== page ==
Total Cost of Ownership (TCO) is a well-recognised concept in industrial buying centres. The TCO often reveals that the energy consumption cost over the lifetime of an appliance is of the same order of magnitude as its purchasing price. Even private citizens purchasing consumer goods are becoming more fully aware that it can be worth paying more for a piece of equipment if the extra cost is recovered by energy savings. Energy consumption has become a decisive argument when buying appliances, lighting equipment or a new car, among other things, but how many buyers consider energy efficiency when purchasing a computer?
Cost buyers are still unaware that the energy consumption of a computer can be substantial. This is especially true for a computer server that runs continuously night and day. IBM calculated that energy consumption at data centres is running so high that it is inhibiting growth and even threatening their survival. According to the analyst firm IDC, roughly 50 cents is spent on energy for every dollar of computer hardware. Without action, this is expected to increase to 71 cents over the next four years.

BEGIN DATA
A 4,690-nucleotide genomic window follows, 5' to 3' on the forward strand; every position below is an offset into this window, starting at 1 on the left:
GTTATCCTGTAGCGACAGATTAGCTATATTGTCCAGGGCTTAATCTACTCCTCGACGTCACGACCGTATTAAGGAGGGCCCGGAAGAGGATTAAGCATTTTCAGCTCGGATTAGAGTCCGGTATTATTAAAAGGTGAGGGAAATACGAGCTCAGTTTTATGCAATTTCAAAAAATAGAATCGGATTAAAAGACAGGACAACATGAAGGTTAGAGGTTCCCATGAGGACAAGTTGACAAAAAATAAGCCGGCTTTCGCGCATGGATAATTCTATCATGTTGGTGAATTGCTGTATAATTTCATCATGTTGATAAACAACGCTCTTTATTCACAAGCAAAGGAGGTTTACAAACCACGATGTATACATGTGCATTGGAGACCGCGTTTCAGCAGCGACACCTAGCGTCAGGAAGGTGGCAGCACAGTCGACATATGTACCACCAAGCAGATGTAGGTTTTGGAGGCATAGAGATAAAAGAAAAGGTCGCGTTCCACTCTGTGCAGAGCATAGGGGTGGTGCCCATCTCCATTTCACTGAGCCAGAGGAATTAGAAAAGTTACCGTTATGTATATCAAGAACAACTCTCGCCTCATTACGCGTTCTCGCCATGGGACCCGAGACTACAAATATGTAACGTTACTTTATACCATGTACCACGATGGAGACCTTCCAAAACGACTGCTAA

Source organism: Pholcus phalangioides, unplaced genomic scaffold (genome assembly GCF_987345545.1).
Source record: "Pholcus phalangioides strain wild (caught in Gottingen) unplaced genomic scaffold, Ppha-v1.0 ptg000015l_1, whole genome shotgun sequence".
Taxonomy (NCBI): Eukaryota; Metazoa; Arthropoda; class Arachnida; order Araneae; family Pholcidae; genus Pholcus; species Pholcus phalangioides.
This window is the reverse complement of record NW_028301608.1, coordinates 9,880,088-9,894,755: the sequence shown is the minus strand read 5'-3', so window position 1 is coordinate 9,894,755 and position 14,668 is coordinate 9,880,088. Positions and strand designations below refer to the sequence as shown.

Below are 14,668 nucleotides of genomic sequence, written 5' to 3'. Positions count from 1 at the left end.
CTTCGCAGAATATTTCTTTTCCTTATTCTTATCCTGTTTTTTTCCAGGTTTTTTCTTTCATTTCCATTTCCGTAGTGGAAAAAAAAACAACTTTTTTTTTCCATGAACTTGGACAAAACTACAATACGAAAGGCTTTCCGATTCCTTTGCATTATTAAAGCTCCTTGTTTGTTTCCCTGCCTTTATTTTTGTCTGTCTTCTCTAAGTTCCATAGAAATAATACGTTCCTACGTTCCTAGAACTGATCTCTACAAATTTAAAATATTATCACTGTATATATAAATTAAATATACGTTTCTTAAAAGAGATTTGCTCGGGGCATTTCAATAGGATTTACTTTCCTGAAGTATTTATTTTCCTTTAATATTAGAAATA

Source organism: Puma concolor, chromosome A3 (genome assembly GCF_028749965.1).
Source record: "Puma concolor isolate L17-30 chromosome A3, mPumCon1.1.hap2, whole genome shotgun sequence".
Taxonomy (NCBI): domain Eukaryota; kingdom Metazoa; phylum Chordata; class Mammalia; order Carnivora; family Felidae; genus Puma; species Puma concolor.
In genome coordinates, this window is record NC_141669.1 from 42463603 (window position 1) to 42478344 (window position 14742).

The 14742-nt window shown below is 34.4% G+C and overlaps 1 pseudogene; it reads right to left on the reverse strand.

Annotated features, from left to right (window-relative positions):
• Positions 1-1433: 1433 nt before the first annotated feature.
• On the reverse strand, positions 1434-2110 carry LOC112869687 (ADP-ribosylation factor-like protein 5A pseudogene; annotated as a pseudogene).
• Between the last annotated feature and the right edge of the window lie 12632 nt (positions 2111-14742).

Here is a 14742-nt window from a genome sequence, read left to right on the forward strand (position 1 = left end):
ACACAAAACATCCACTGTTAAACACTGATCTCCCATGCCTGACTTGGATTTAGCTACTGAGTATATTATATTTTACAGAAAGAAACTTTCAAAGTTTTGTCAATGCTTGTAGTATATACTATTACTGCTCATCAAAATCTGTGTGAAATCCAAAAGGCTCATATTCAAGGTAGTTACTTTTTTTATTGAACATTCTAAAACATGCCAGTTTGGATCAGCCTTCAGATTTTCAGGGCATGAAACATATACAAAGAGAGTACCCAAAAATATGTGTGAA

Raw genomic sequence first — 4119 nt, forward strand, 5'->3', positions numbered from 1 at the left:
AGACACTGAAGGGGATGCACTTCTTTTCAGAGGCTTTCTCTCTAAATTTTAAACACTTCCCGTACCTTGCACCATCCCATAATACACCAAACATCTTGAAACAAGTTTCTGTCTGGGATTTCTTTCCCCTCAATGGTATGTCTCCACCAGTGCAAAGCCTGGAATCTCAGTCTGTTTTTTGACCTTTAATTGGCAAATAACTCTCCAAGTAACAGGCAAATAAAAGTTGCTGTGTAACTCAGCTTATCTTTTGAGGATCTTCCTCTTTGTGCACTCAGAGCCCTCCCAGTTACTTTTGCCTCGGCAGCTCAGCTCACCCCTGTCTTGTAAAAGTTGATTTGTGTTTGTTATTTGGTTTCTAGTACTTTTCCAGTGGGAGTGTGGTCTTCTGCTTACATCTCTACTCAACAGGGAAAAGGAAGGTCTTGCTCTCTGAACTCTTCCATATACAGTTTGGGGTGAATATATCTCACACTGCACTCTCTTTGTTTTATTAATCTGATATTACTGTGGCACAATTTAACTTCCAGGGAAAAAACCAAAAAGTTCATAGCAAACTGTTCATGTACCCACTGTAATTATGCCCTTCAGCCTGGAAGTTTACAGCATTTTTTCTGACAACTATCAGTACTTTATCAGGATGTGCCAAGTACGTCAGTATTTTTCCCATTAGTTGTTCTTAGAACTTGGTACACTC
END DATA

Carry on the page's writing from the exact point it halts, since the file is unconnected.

IBM recently announced that it will redirect one billion dollars per year across its businesses in an effort to dramatically increase the energy efficiency of their IT systems. The plan includes new products and services to sharply reduce data centre energy consumption. Savings of 42% should be achieved in data centres, resulting in 7,439 tons of carbon emissions saved each year (based on the U.S. energy mix).
IBM Press Release ‘IBM Unveils Plan to Combat Data Center Energy Crisis; Allocates $1 Billion to Advance "Green" Technology and Services’.Log in to post comments